Did Mark Penn, a Democratic pollster and Clinton 2008 strategist, question the President’s birth in a March 2007 memo as Kellyanne Conway tried to argue in defence of the claim that the Clinton campaign in the 2007-08 election first raised the birther issue? Kellyanne insisted that Mark Penn “put President Obama’s citizenship in question when he wrote a famous memo in March of 2007 questioning Obama’s “American roots.” (http://www.politico.com/story/2016/09/trump-campaign-manager-birther-clinton-228331) The memo was stupid enough, but it did not mention the legitimacy of Obama’s citizenship. It was not about Obama’s place of birth and eligibility to be president.

Penn offered Clinton bad advice in suggesting the possibility that Hillary raise the issue of Obama’s American experience. Clinton did not take that advice. She not only rejected it, but went on to apologize to Barack for anyone in her campaign raising the issue in the first place. And the issue, to repeat, was not the legitimacy of his place of birth and Obama’s eligibility to run, but whether he had sufficient sense of American having grown up abroad. Clinton told Obama she did not accept the advice and it nowhere made any appearance in the campaign. It was a terrible idea and irrelevant, but it had nothing to do with where Obama was born.

So there is not one iota of evidence that Obama’s birthplace was part of the Clinton campaign when she ran against him. What is the evidence that Trump took the lead in the birther campaign? He was by far the most prominent person to continually raise the issue.  But Donald Trump did so, and did so repeatedly:

March 23, 2011

“Why doesn’t he show his birth certificate. And you know, I wish he would.

April 7, 2011.  Meredith Viera One-on-One with Donald Trump on the To-day Show

“I’ve had very smart people say stay on the China issue, stay on the Saudi Arabia issue, stay on the India issue taking our jobs, stay on the Mexico issue. Get off the birth certificate issue.”

Why don’t you?

“Because, three weeks ago when I started this issue (my italics and bold), I really thought he was born in this country and now I have a much bigger doubt than I ever had before.”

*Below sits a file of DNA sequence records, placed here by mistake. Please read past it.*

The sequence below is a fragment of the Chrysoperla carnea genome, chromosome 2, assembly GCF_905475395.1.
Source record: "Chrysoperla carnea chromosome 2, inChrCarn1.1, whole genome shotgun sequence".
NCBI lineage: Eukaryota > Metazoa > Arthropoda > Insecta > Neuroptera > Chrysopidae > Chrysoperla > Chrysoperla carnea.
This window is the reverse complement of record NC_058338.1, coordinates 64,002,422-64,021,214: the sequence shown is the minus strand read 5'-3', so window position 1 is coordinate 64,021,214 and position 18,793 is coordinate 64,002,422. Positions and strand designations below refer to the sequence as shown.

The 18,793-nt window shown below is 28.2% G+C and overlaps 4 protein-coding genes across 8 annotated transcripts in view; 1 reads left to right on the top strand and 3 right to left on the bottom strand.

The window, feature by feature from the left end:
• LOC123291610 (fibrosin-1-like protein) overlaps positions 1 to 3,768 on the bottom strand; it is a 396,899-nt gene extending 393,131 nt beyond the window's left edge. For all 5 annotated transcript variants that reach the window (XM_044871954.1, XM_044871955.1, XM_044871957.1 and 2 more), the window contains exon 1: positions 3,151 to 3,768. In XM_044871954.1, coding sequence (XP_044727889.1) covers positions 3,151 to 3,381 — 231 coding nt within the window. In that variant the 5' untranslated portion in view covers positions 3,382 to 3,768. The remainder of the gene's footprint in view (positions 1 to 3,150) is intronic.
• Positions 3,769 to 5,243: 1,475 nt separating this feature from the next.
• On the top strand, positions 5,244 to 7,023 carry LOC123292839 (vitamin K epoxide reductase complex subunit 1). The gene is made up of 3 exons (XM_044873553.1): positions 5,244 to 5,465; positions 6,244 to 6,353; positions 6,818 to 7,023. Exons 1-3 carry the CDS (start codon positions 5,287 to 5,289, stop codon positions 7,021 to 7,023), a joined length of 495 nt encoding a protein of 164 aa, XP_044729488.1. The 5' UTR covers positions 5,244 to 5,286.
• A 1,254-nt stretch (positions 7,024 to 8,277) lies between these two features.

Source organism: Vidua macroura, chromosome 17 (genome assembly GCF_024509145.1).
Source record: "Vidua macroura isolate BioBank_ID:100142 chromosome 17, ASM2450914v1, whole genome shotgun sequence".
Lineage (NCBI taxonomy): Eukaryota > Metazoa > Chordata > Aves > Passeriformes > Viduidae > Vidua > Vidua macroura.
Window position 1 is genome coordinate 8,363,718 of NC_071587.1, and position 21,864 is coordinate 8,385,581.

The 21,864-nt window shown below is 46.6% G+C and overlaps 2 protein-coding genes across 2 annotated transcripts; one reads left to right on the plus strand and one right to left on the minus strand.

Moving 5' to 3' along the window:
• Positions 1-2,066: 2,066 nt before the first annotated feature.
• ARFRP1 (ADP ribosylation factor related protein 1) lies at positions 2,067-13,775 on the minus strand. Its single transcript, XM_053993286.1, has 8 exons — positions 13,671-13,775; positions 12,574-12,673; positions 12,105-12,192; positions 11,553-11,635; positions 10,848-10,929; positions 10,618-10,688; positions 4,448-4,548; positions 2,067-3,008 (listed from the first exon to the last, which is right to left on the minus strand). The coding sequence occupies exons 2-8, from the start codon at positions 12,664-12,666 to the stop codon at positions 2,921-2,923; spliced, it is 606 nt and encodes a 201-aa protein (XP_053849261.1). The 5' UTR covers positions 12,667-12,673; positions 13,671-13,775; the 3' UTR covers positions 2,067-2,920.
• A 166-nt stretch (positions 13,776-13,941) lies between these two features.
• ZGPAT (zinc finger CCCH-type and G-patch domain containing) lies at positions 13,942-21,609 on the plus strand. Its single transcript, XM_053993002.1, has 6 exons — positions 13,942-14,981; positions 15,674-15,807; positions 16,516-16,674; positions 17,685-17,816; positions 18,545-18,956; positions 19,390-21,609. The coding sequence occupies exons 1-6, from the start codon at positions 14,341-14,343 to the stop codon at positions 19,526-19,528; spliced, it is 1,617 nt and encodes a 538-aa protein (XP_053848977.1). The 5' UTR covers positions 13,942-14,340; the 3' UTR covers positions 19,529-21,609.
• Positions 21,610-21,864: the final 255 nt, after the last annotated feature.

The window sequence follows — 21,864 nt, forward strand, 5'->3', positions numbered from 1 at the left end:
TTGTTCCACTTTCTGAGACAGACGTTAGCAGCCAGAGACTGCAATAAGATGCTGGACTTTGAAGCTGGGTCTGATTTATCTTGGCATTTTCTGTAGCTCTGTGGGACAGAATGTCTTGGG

“His grandmother in Kenya said he was born in Kenya and she was there and witnessed the birth.”

[Meredith arguably lost her job and her $11 million dollar contract because she never challenged Trump for perpetuating this fraudulent conspiracy theory for which Trump then accepted leadership.]

April 28 2011

“I don’t make up anything. Let me tell you something. I have done a great service to the American people.

 [CNN has broadcast a series of clips showing Donald Trump questioning Obama’s citizenship in the years Obama released his long-form birth certificate in 2011.
(http://www.politico.com/story/2016/09/trump-obama-birther-race-bruce-levell-228293#ixzz4KlmrHb60)
]  Dec. 16 2015

I don’t answer because if I do answer, that’s all people want to talk about. Once I answer the question, they don’t want to talk about the economy…

May 4, 2016

Wolf Blitzer

“The whole birther thing. Where do you stand?

I don’t talk about it anymore because every time I talk about it, it becomes a story, so I don’t want to waste my time. Hillary Clinton and her campaign of 2008 started the birther issue. I ended it by forcing Barack Obama to produce his birth certificate.

The birther issue is irrelevant except as an insight into Donald Trump as a fabulist and about his attraction to material produced by conspiracy theorists. The birther issue is a fabrication alleging Hillary Clinton or her associates initiated the issue. The birther issue became a problem for Trump, because of the reality that Donald Trump promoted it. The birther issue remained alive because Trump did not end the issue after Obama produced his long form birth certificate. The issue continued long after because Trump kept raising it. And even when he finally acknowledged it was a lie, he never took responsibility for his role, never apologized, blamed Democrats and took credit himself for its demise when he kept it alive. The performance was disgusting and insulting to Barack Obama and to Black Americans sensitive to efforts over American history to deprive Blacks of their citizenship rights.

Next: A Black Trump surrogate on the issue

One thought on “You asked for it……………

  1. Thank you for posting these very interesting discussions. One the Trump side of things at least one half of Americans appear to be enjoy Trump’s attack upon the liberal elites. A clear case of schadenfreude. Couple that with a desire to smite down the Democrates for attacking core Republican values.

    Like